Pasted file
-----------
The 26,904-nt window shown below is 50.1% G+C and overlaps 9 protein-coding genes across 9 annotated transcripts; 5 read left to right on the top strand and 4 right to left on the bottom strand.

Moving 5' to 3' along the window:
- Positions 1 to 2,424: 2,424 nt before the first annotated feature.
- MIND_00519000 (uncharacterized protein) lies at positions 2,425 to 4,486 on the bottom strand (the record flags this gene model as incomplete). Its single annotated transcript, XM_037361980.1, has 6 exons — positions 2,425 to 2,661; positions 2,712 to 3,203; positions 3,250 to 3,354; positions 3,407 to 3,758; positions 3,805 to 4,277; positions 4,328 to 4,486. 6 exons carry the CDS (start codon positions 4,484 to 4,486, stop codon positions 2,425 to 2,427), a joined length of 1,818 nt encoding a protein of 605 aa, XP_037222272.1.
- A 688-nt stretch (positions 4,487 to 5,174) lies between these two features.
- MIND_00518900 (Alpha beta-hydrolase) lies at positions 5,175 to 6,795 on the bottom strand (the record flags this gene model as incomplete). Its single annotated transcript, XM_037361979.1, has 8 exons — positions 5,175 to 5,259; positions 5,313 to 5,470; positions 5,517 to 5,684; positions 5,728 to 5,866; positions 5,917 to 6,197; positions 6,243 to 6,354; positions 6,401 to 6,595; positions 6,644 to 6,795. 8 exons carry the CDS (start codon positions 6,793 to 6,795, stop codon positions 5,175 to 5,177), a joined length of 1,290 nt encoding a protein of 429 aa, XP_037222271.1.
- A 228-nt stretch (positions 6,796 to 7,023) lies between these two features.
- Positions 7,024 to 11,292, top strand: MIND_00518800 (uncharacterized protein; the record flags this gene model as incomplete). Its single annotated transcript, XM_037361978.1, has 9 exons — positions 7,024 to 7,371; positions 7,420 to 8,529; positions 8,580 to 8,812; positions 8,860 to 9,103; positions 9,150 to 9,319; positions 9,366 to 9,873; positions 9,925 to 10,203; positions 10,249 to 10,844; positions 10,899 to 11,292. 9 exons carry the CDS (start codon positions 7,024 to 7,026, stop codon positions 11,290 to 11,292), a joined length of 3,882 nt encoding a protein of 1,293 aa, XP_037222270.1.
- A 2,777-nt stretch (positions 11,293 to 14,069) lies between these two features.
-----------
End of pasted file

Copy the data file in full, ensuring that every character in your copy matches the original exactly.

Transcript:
The 26,904-nt window shown below is 50.1% G+C and overlaps 9 protein-coding genes across 9 annotated transcripts; 5 read left to right on the top strand and 4 right to left on the bottom strand.

Moving 5' to 3' along the window:
- Positions 1 to 2,424: 2,424 nt before the first annotated feature.
- MIND_00519000 (uncharacterized protein) lies at positions 2,425 to 4,486 on the bottom strand (the record flags this gene model as incomplete). Its single annotated transcript, XM_037361980.1, has 6 exons — positions 2,425 to 2,661; positions 2,712 to 3,203; positions 3,250 to 3,354; positions 3,407 to 3,758; positions 3,805 to 4,277; positions 4,328 to 4,486. 6 exons carry the CDS (start codon positions 4,484 to 4,486, stop codon positions 2,425 to 2,427), a joined length of 1,818 nt encoding a protein of 605 aa, XP_037222272.1.
- A 688-nt stretch (positions 4,487 to 5,174) lies between these two features.
- MIND_00518900 (Alpha beta-hydrolase) lies at positions 5,175 to 6,795 on the bottom strand (the record flags this gene model as incomplete). Its single annotated transcript, XM_037361979.1, has 8 exons — positions 5,175 to 5,259; positions 5,313 to 5,470; positions 5,517 to 5,684; positions 5,728 to 5,866; positions 5,917 to 6,197; positions 6,243 to 6,354; positions 6,401 to 6,595; positions 6,644 to 6,795. 8 exons carry the CDS (start codon positions 6,793 to 6,795, stop codon positions 5,175 to 5,177), a joined length of 1,290 nt encoding a protein of 429 aa, XP_037222271.1.
- A 228-nt stretch (positions 6,796 to 7,023) lies between these two features.
- Positions 7,024 to 11,292, top strand: MIND_00518800 (uncharacterized protein; the record flags this gene model as incomplete). Its single annotated transcript, XM_037361978.1, has 9 exons — positions 7,024 to 7,371; positions 7,420 to 8,529; positions 8,580 to 8,812; positions 8,860 to 9,103; positions 9,150 to 9,319; positions 9,366 to 9,873; positions 9,925 to 10,203; positions 10,249 to 10,844; positions 10,899 to 11,292. 9 exons carry the CDS (start codon positions 7,024 to 7,026, stop codon positions 11,290 to 11,292), a joined length of 3,882 nt encoding a protein of 1,293 aa, XP_037222270.1.
- A 2,777-nt stretch (positions 11,293 to 14,069) lies between these two features.